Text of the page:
When COVID19 hit, Fortner didn’t want to stop interaction with the kids so, along with teammate Max Duffy, they asked what they could do. With the help of the Child Life team at the Kentucky Children’s Hospital, they set up a program called “In the Huddle with KCH.” For eight weeks, Fortner and Duffy taped a video of themselves answering questions from kids who submitted through the Kentucky Children’s Hospital Facebook Page. The video was then posted back to the KCH Facebook page every Tuesday morning to replace what would have been their in-person visit.
- This opportunity was open to all Wildcat fans, not just KCH patients. During a difficult time for our nation, Fortner and Duffy provided a fun time for young fans to forget about the virus for even a short time to share a smile.
- Questions ranged from why they got into football, why they chose UK, and what their favorite football memory is to performing their favorite dance and naming their favorite Disney princess.
- Questions were submitted from all around the state as well as submissions from Wildcat fans in Las Vegas and Columbus, Ohio.
In addition to “In the Huddle with KCH,” Fortner and his teammates got creative in how they could continue their weekly visits with KCH patients. Each week, Fortner spends 1-1.5 hours on Zoom calls with patients who are currently “in-patient” at KCH. They discuss football, favorite hobbies, favorite color, etc. Patients are able to ask the players questions about anything and everything. Fortner and his teammates always offer up words of encouragement. Zoom calls are intimate because it’s just one patient with Fortner and his teammates for about 7-10 minutes each so the focus is all on one patient at a time.
More of Fortner’s community service projects:
- Volunteered with other engineering students at UK’s 2020 “Engineers Day” to celebrate engineering and showcase the “Lift Them Up” cart
- Volunteer at Urban Impact at the Woodhill Community Center, an organization that strives to enable youth to grow, succeed and lead
- Volunteer reader at Athens-Chilesburg Elementary
- Volunteer for reading Across America at Fayette County public schools
- Volunteered with Habitat for Humanity
Nominations for the Wuerffel Trophy are made by the respective universities’ Sports Information Departments and will close on October 15. A current list of nominees can be found at www.wuerffeltrophy.org beginning August 1. Semifinalists for the award will be announced Nov. 3 and finalists will be announced on Nov. 23.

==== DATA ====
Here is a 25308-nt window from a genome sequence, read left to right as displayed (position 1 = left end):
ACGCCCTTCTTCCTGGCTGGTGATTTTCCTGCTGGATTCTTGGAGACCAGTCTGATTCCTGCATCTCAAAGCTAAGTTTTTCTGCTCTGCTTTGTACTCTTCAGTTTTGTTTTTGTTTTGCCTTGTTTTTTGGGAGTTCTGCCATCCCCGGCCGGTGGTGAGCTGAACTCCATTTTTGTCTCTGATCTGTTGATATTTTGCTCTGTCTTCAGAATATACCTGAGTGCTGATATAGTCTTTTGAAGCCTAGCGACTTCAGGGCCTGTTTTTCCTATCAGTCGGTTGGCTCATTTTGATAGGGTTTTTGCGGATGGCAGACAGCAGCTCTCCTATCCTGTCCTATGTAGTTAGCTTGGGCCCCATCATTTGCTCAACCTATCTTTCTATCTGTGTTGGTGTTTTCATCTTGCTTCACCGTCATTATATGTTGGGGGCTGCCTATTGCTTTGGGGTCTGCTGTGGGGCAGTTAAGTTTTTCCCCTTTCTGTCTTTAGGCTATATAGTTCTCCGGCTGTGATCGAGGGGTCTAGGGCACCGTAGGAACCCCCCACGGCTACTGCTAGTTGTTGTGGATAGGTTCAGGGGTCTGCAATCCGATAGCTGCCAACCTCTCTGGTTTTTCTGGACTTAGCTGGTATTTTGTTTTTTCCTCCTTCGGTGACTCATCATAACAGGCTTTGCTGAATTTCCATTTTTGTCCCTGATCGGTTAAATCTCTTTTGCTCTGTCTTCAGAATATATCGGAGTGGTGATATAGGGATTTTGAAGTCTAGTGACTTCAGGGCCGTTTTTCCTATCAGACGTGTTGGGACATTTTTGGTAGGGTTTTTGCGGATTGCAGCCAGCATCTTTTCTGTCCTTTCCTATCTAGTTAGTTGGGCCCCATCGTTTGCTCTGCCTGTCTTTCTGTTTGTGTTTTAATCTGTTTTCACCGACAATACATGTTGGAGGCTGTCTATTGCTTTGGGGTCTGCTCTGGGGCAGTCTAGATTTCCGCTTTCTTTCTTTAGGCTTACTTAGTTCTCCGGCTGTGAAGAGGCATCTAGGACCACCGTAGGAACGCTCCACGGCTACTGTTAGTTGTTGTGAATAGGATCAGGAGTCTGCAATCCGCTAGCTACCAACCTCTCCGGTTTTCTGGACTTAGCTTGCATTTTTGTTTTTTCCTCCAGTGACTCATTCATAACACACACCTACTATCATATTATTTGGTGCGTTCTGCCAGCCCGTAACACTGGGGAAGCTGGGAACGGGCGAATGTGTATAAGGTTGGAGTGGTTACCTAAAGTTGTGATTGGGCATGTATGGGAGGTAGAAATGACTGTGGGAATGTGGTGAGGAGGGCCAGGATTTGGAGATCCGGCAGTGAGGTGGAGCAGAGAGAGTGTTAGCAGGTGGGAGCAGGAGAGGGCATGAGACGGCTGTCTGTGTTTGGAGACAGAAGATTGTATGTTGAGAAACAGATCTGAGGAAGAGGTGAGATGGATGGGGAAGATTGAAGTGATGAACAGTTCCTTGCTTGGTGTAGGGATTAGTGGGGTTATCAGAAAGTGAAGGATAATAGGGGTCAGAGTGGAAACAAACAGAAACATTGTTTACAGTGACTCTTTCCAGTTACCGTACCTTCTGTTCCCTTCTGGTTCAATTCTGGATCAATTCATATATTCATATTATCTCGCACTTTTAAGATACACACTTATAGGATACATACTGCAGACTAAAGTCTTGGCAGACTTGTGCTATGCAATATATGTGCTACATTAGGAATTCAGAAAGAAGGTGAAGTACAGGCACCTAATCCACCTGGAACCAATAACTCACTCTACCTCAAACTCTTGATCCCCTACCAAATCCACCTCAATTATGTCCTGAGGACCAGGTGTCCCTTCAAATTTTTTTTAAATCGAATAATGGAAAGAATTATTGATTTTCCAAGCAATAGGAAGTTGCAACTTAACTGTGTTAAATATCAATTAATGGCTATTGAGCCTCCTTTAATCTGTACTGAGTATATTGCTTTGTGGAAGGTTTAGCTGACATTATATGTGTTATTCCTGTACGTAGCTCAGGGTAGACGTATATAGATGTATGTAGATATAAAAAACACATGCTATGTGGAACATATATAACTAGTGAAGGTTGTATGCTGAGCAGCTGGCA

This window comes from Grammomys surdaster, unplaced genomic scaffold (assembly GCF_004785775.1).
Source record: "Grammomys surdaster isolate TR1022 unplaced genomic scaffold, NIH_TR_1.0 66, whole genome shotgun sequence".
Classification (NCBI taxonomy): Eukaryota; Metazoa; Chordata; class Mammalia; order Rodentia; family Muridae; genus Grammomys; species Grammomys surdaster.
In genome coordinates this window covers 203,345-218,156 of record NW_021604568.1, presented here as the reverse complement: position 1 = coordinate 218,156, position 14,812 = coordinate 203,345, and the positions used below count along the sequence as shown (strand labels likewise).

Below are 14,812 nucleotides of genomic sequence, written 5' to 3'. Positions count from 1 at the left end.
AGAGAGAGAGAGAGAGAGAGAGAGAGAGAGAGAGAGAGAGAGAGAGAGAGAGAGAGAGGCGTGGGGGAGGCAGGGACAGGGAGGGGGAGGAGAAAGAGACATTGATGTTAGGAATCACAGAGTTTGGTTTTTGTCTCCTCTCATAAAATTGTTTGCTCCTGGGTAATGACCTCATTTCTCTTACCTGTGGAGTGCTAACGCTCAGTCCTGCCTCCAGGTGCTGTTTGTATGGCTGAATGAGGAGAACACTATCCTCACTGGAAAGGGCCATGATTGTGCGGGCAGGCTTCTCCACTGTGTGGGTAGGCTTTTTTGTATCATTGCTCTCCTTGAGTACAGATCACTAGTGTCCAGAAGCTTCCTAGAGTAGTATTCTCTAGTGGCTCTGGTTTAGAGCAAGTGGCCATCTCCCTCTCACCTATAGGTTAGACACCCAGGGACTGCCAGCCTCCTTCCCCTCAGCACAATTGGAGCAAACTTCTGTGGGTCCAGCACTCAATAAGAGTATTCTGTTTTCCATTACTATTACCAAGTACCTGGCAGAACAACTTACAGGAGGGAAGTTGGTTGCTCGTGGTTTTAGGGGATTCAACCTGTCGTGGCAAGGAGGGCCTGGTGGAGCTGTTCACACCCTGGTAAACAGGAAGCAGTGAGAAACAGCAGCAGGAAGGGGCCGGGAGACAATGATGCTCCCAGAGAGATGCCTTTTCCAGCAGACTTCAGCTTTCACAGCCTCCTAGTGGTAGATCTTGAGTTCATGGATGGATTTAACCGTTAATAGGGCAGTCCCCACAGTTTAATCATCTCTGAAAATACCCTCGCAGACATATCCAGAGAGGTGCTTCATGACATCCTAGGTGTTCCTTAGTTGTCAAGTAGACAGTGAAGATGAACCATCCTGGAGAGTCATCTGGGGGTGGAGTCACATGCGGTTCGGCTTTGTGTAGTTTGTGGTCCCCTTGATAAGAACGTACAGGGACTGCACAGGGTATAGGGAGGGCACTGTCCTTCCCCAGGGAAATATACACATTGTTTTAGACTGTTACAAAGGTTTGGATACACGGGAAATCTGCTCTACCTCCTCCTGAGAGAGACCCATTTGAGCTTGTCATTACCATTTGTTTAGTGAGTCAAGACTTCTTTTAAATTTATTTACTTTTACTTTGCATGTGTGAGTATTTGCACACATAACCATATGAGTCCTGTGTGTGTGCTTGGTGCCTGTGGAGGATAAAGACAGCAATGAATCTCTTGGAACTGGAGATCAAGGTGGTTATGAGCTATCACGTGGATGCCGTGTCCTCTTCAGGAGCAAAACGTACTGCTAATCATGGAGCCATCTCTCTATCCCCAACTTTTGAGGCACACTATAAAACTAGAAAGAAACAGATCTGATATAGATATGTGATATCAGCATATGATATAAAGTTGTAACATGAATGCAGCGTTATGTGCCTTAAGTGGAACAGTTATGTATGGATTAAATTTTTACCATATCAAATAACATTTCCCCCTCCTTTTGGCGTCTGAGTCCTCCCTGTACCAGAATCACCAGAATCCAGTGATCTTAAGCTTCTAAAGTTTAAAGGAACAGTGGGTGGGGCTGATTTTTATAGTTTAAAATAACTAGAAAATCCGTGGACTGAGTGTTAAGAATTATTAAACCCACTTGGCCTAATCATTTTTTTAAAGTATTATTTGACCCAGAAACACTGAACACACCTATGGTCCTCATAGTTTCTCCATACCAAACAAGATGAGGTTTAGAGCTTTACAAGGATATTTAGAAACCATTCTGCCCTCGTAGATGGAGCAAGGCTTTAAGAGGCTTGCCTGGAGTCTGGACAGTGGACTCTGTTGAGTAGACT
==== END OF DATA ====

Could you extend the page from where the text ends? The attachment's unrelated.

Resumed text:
The formal announcement of the 2020 recipient will be made at the National Football Foundation’s festivities in New York City on December 8. The presentation of the 2020 Wuerffel Trophy will occur at the 52nd All Sports Association Awards Banquet on February 19, 2021, in Fort Walton Beach.
Past winners of the award are: Rudy Niswanger – LSU – 2005; Joel Penton – Ohio State – 2006; Paul Smith – Tulsa – 2008; Tim Tebow – Florida – 2008; Tim Hiller – Western Michigan – 2009; Sam Acho – Texas – 2010; Barrett Jones – Alabama – 2011; Matt Barkley – USC – 2012; Gabe Ikard – Oklahoma – 2013; Deterrian Shackelford – Ole Miss – 2014; Ty Darlington – Oklahoma – 2015; Trevor Knight – Texas A&M – 2016; Courtney Love – Kentucky – 2017; Drue Tranquill – Notre Dame – 2018; Jon Wassink – Western Michigan – 2019.
The Wuerffel Trophy is presented by Chick-fil-A® and is also supported by its corporate partners Dart Container Corporation/Solo Cup and Herff Jones.
The Wuerffel Trophy is a member of the National College Football Awards Association (NCFAA), which encompasses the most prestigious awards in college football. Founded in 1997, the NCFAA and its 25 awards now boast more than 800 recipients, dating back to 1935. Visit www.ncfaa.org to learn more about the association.
Release and Photo from Kentucky Athletics